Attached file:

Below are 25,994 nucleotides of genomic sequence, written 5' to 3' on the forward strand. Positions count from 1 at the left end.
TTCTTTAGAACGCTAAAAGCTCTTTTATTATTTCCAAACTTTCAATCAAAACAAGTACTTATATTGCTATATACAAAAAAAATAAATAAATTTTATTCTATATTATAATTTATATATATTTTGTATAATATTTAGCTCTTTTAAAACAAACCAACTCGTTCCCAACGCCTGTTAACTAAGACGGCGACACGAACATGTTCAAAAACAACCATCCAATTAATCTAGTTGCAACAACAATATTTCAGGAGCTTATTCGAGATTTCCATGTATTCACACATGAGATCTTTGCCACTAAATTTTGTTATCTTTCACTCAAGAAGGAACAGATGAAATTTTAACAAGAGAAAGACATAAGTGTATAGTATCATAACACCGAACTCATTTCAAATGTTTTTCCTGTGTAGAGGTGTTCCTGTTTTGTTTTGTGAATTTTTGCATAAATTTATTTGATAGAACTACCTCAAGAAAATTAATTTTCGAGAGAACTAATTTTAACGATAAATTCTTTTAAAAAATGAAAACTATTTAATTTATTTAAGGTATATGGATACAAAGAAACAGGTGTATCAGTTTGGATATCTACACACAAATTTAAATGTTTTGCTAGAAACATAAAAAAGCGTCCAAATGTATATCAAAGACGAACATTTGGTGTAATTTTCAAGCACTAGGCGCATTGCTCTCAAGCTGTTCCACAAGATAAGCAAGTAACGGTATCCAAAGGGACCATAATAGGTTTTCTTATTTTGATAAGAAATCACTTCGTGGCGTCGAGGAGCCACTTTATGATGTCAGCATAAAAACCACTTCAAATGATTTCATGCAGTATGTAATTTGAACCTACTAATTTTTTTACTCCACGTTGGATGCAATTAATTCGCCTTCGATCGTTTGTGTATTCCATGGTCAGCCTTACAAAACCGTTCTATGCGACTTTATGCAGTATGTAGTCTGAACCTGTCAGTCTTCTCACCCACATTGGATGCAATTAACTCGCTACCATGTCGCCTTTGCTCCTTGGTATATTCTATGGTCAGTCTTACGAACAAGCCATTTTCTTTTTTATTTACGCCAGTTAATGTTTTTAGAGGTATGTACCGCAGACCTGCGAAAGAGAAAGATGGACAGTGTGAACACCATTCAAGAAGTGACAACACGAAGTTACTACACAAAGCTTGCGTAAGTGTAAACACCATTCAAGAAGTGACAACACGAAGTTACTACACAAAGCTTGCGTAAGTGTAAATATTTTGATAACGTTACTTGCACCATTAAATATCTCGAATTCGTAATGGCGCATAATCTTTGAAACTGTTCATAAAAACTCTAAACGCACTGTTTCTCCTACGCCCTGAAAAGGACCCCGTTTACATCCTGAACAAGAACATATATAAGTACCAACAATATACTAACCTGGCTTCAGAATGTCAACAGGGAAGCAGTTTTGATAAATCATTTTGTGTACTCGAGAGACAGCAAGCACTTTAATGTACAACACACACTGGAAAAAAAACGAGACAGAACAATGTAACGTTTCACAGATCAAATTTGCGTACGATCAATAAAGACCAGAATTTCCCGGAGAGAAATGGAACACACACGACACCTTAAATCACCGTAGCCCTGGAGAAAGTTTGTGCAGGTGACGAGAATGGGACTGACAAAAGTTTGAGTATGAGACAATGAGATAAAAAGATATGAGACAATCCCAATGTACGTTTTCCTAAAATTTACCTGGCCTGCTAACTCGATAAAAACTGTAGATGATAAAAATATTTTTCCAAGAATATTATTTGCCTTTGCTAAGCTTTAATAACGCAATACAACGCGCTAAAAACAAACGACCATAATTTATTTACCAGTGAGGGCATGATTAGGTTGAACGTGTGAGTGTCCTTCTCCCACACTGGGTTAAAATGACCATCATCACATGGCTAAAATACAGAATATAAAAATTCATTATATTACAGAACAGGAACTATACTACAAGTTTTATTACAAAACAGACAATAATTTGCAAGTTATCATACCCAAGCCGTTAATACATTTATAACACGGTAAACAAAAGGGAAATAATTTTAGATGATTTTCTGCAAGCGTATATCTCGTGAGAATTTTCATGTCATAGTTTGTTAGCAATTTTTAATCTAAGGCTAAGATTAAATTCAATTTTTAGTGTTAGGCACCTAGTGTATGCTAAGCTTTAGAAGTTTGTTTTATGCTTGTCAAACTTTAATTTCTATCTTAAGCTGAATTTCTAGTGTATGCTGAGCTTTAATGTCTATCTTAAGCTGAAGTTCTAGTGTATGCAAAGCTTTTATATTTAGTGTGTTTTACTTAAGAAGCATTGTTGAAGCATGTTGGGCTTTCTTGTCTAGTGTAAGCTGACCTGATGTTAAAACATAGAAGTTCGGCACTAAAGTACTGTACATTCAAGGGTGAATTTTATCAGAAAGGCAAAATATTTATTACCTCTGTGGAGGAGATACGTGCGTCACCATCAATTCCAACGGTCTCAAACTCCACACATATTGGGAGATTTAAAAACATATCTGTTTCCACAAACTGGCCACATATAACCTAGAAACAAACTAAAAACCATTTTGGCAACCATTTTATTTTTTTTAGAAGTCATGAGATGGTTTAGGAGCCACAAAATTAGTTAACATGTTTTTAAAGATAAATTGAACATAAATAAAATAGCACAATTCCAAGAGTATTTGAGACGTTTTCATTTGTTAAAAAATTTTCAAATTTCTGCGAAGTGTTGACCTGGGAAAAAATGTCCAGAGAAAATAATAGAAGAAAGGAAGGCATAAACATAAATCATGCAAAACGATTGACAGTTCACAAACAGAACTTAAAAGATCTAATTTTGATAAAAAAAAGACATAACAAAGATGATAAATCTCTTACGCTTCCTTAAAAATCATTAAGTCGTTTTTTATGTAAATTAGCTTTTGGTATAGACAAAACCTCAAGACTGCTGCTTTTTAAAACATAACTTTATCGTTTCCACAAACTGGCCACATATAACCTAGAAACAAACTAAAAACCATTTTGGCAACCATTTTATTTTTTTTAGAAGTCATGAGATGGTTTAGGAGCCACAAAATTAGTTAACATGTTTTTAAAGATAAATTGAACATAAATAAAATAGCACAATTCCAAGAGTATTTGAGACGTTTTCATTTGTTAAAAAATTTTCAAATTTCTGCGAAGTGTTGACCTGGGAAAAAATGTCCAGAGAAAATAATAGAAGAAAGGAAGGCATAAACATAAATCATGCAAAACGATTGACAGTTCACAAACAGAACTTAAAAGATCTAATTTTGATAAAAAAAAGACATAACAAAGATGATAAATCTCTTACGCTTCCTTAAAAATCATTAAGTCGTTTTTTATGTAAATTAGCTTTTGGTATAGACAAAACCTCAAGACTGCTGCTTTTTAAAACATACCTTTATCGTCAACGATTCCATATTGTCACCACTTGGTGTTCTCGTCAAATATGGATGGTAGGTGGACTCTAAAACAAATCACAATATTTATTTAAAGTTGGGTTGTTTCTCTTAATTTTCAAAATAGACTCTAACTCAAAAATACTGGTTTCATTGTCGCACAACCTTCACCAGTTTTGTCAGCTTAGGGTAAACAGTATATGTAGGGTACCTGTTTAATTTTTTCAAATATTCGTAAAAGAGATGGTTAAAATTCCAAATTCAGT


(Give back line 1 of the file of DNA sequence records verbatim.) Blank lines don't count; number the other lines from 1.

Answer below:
Below are 25,994 nucleotides of genomic sequence, written 5' to 3' on the forward strand. Positions count from 1 at the left end.